Another movie adaptation of a young adult book series based on a dystopian future? To the book’s credit, though, the movie plays it very closely. This movie (and book) follows the trend of movies in the last several years. They present young adults in bizarre or dangerous situations in which they have to make decisions, take risks, and go their own way. Non-conformity in a dystopian future appears to be the choice theme and hottest phenomenon these days. Just a thought…who’s to say that our future will be dystopian? Isn’t it just as likely that society may not be torn by wars of epic proportions or ravaged by zombies? I like to think society will blossom and improve. Oh well.
It’s ironic, if not a little predictable, that movies from books like these are nearly risk-aversive. With your producer breathing down your neck, why rock the boat and jeopardize a potentially wildly successful franchise if you don’t have to? “Divergent” is the latest movie in a long line of similar predecessors like “Hunger Games,” “Total Recall,” “Blade Runner,” yes and even “A Clockwork Orange.” Like in “Hunger Games” and “Harry Potter,” apparently only teenagers or young adults have the courage and honesty to stand up for what is right and challenge the system or order of the current world, which for all we know only consists of a future Chicago that resembles current Detroit.
Though its main appeal will most likely be to those who read the book and are young adults either chronologically or in spirit, “Divergent” does have something for the rest of those who will undoubtedly watch it; and that’s the chance to see the pair of performers who make that romantic music together. An early choice to play the lead, Shailene Woodley who plays Tris (hmm…where have we seen an underdog female protagonist in a dystopian future before?), is one of her generation’s most beautiful and promising young female actors. Picking her soul mate took a lot longer, but the studio’s selection of the devastatingly handsome Theo James to play Four has paid off. Both the actors have excellent chemistry on screen and serve as a glue for the film.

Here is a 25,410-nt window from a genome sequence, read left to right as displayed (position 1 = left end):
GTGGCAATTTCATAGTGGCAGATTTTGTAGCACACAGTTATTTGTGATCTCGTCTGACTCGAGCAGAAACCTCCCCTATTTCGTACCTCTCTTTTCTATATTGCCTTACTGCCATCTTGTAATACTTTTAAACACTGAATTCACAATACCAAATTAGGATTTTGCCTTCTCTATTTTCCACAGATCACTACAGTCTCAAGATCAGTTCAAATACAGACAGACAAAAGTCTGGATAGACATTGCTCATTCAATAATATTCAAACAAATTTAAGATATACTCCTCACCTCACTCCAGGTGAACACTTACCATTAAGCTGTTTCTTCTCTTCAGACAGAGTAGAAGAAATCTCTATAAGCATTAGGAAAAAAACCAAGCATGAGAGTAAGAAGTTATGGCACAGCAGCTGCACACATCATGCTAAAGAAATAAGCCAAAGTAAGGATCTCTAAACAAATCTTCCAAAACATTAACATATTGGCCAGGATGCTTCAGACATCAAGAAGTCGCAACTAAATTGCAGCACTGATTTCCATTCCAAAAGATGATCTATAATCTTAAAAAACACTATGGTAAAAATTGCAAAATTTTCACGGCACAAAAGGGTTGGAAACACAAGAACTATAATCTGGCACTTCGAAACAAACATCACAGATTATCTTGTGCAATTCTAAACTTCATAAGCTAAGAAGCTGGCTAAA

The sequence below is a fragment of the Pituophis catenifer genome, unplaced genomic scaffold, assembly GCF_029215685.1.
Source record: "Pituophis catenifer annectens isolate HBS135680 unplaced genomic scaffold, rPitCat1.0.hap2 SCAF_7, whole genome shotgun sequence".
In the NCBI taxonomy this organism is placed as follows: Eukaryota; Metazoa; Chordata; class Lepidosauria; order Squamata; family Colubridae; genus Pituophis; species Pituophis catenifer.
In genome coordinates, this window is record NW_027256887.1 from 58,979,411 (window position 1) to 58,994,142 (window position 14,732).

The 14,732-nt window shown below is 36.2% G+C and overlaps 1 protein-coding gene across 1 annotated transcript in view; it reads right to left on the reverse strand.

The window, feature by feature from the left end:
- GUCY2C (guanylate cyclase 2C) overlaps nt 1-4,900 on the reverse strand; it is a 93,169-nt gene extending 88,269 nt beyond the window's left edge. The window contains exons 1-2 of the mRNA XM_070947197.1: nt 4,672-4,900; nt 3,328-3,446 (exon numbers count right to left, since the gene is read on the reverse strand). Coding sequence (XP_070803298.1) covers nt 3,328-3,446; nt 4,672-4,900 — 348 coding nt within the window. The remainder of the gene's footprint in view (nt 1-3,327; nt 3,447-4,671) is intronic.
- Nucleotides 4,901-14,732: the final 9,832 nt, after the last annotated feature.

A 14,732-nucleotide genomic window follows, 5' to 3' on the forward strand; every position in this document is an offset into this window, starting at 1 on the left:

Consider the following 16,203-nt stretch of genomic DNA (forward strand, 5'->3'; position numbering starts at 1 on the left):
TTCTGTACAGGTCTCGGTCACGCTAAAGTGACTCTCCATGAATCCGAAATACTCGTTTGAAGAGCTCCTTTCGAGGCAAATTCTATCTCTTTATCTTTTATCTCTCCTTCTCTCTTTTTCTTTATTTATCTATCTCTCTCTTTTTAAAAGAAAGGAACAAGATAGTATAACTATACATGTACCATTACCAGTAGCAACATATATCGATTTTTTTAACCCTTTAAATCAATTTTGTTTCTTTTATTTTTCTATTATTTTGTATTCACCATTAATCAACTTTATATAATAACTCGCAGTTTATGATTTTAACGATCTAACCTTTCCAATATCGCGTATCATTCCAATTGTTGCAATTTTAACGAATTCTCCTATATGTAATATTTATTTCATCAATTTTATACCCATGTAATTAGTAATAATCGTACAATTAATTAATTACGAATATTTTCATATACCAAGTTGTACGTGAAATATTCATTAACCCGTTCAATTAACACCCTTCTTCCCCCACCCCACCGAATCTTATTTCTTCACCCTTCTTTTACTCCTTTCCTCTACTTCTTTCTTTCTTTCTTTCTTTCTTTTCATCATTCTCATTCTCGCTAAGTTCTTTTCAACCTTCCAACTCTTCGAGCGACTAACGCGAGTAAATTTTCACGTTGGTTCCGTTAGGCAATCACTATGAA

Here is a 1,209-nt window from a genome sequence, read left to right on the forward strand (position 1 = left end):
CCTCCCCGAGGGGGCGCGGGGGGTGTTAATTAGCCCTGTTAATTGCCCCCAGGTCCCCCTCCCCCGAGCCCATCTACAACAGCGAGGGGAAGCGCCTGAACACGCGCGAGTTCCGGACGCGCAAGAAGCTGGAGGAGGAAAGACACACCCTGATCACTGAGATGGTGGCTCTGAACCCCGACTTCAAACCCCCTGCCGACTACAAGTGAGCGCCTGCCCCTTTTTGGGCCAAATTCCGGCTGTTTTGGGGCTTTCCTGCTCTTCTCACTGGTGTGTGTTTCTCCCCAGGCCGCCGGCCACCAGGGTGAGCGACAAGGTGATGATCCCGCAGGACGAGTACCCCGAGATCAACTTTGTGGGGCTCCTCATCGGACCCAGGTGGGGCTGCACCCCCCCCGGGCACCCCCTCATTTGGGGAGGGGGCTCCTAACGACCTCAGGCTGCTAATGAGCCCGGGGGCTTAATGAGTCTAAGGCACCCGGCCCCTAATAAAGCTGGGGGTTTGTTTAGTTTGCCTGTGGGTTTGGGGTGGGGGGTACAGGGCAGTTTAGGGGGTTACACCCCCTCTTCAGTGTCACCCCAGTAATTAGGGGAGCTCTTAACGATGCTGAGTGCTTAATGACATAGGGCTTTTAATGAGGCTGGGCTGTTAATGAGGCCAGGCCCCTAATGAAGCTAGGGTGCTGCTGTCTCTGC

Although I have not read the book, from what I have been able to research, except for some minor nips and tucks, the screenplay follows the book fairly closely. The biggest change is the further development of the Machiavellian Erudite leader Jeanine Matthews, well played by Kate Winslet, into full-fledged villain status. However, her character’s position is unable to elicit empathy from the audience. And, an audience empathizing with the villain is important in a well-written story. Furthermore, the cause for the takeover by the Erudites (one of five main factions) is never fully explained.
Cinematography and editing wise, the film has a very instagram look; but, that is not entirely uncommon for these types of films. It was refreshing to venture out of the Dauntless caves every now and again to see other colors besides various hughes of black, brown, and red. Regarding the structure of the movie, most movies follow a classic three-act structure. But as the title suggests, this movie “diverges” from the classic structure of a cinematic narrative story. Act one lasts 3/4 of the film, and acts two and three are only 1/8 each. The slow pace in the beginning does pay off with the fast-moving pace in the last two acts.
All-in-all, this movie contains elements that are par for the course in this genre. But a well executed futuristic action-romance film. Definitely one that a family can enjoy together, and one from which young women and men can learn honestly, respect, and courage. A good way to spend 2.5 hours.